Air Canada retires last Boeing 767 after 37 years
This post contains references to products from one or more of our advertisers. We may receive compensation when you click on links to those products. Terms apply to the offers listed on this page. For an explanation of our Advertising Policy, visit this page.
The Montreal-based carrier flew its last scheduled passenger flight with a 767-300ER from Montreal (YUL) to Toronto Pearson (YYZ) on Tuesday (June 2), Air Canada said Wednesday. The flight, AC439, landed in Toronto at 7:32 p.m. local time.
Air Canada is also retiring the 25 767-300ERs at its budget subsidiary Rouge.
Our @Boeing 767 fleet operated its final passenger flight last night from Montreal to Toronto, closing the chapter on our 38-year history with this fleet. Learn more about the #B767 journey with us here: https://t.co/1o07L1RTJW #ACmedia pic.twitter.com/rMIqcBm11p
— Air Canada (@AirCanada) June 3, 2020
The crisis has fallen hard on the 767, once a medium-haul workhorse of airline fleets. In addition to Air Canada, American Airlines accelerated the retirement of its 767s and United Airlines is considering retiring its 767-400ERs.
“9/11 killed the 727 and maybe Corona will kill the 767?” said Marty St. George, the former commercial chief at JetBlue Airways, on Twitter in March.
For now in North America, Delta Air Lines, United and WestJet plan to continue flying some of their 767s. Other operators include All Nippon Airways (ANA), Japan Airlines (JAL) and bankrupt LATAM Airlines in Chile.
9/11 killed the 727 and maybe Corona will kill the 767.? (757 was already on its way out) https://t.co/FN0FAY9EHL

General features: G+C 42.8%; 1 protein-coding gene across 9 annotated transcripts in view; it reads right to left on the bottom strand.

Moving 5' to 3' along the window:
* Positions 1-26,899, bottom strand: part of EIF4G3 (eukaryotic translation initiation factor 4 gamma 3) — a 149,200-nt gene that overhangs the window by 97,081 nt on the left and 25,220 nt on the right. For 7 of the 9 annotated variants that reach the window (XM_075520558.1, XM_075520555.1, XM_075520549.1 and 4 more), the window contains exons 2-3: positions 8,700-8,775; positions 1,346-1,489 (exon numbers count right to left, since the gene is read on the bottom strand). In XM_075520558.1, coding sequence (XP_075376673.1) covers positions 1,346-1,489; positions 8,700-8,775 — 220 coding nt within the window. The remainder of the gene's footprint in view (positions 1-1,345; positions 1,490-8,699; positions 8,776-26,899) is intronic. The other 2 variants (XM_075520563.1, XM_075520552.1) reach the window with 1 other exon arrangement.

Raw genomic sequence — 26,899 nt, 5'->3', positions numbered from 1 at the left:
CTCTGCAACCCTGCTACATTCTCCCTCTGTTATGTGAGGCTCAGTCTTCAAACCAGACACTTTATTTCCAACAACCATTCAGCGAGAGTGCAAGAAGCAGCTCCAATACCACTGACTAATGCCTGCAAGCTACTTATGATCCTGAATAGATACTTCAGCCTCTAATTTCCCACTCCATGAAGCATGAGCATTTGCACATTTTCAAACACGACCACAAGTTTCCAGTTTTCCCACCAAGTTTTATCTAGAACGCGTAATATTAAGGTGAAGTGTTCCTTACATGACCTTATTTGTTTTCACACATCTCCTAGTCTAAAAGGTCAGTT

— Marty St. George ✈️ (@martysg) March 15, 2020
In May, Air Canada outlined plans to retire its 767s, putting them among 79 jets that are leaving its fleet due to the crisis. The move included accelerating the departure of the remaining five aircraft in its mainline fleet, as well as removing all of the 767s at Rouge.
Air Canada does not plan to replace any of the 767s with other aircraft, said CEO Calin Rovinescu in May.
The airline introduced its first 767, a smaller 767-200, on Feb. 14, 1983. The jet flew for both Air Canada and Canadian Airlines International, which merged into Air Canada in 2001. The last 767-200s were retired in 2008.
Air Canada also flew its last scheduled passenger flight with an Embraer E190 on May 31, according to Routes Online. The retirement of the E-Jets pre-dates the coronavirus, but was accelerated as a result of the crisis.
However, the carrier is adding some new jets. Air Canada will take delivery of all 14 Airbus A220-300 aircraft scheduled to arrive in later in 2020, executives said in May. The jets were first introduced in January and feature the airline’s latest onboard product, including inflight entertainment screens at every seat, USB-C charging ports and high-speed Wi-Fi.
“All in all, the Air Canada A220 is a joy to fly,” said TPG’s Zach Griff after flying on Air Canada’s inaugural A220 flight.
Featured image courtesy of Air Canada.
Welcome to The Points Guy!
WELCOME OFFER: Up to 100,000 bonus miles
TPG'S BONUS VALUATION*: $1,040
CARD HIGHLIGHTS: 3X miles on United® purchases
*Bonus value is an estimated value calculated by TPG and not the card issuer. View our latest valuations here.
- Earn 80K bonus miles after you spend $5,000 on purchases in the first 3 months your account is open. Plus, an additional 20K bonus miles after you spend $10,000 in the first 6 months
- $250 Annual Fee
- Earn 3X miles on United® purchases, 2X miles at restaurants, on select streaming services & all other travel, 1X on all other purchases
- Earn 3X miles on United Airlines purchases
- Earn 2X miles at restaurants and on select streaming services
- Earn 2X miles on all other travel
- Earn 1X mile on all other purchases
- Each year, receive a $125 credit on United® purchases and two 5k-mile anniversary award flight credits. Terms apply.